Then we went to the beach, which made me sad because I wanted to see the volcano. It took us a long time after that to find the mission home. I was really impressed with the garden and the house, which had everything a mission president could need, including office, piano, many beds for missionaries, etc. We selected beds, used the computers, called my dad to wish him a happy birthday, and then went to dinner with the elders (special permission received). Jessi ordered bruschetta, which we both thought was a nice mixture of tomatoes on pizza dough, but it turned out to be burned, flat pizza dough that had a lot of oil and a couple of slices of tomatoes. She was really disappointed, though I tried it and thought it wasn't too bad after I flicked off the burnt parts. My pizza was excellent, though I ran out of napkin before I could get all the grease off.


Early in the morning, around 3, I woke up and I was absolutely parched. I heard Sara get up and drink some water, so after she was asleep again, I got up but couldn't find the water (she had taken it). I went downstairs and drank 9 glasses of water. It was so warm and I couldn't cool down. I stood by the window and fanned myself, then started sprinkling water all over my skin. My tongue wanted to keep drinking, but my body couldn't take anymore. I finally got back into bed after I heard someone else moving around upstairs. It turned out to be Jessi, who was also thirsty.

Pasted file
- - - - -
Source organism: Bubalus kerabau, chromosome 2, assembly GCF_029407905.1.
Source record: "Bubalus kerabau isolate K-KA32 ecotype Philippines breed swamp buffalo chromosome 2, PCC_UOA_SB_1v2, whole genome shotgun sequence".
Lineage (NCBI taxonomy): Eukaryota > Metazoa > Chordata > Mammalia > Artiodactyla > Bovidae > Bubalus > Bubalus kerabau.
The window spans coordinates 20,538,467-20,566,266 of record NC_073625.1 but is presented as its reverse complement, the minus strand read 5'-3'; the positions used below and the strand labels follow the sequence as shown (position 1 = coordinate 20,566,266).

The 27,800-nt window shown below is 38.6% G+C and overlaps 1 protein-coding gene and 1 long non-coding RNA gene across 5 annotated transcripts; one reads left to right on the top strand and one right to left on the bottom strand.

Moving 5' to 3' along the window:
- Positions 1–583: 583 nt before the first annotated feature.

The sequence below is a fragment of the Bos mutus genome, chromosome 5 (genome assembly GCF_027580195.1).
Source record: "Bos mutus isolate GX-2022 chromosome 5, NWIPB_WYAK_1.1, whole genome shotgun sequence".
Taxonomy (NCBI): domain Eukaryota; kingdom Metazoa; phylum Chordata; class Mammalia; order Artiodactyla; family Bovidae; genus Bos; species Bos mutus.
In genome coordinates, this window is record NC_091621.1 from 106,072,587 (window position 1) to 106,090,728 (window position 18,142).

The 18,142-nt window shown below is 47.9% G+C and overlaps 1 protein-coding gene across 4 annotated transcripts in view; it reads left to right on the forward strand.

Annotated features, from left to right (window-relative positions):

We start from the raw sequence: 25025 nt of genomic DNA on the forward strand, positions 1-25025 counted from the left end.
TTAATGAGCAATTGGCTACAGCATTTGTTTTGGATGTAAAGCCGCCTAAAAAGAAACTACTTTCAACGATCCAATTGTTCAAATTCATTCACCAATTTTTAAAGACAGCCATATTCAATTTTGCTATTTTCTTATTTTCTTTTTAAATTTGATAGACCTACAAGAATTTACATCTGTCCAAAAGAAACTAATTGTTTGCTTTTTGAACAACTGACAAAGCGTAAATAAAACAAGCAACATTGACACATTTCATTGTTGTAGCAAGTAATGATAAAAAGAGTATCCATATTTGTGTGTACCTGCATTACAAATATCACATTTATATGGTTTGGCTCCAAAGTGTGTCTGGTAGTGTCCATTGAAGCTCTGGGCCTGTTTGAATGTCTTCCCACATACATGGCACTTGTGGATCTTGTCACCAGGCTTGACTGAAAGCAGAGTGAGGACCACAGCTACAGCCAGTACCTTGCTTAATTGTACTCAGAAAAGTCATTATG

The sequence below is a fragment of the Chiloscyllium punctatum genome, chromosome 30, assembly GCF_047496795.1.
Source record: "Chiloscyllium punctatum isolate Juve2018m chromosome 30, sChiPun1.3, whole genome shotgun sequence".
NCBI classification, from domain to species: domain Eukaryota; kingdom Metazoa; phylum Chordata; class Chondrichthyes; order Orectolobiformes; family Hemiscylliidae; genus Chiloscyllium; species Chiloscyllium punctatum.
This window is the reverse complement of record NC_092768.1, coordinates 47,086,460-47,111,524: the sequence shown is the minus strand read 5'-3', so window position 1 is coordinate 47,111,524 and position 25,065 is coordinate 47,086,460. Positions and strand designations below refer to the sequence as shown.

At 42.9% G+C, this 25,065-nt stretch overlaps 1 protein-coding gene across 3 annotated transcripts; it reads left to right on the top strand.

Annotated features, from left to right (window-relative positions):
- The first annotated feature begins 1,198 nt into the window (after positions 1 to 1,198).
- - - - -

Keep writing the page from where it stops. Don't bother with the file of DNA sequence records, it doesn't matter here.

Around 6:30 we all showered and then had breakfast, which included blueberry Jiffy muffins from the base! Mmmm! The president and his wife had already left, so I tried out the piano, took a few pictures, and off we went. As could be expected, the drive seemed especially long because we all had to pee the whole time. When we got to Eriche, I was charmed. It was a small city with beautiful old buildings and beautiful young people everywhere. It was about time for siesta, so we had a hard time finding a restaurant that was open. Eventually we got some reheated pizza and some arrancino.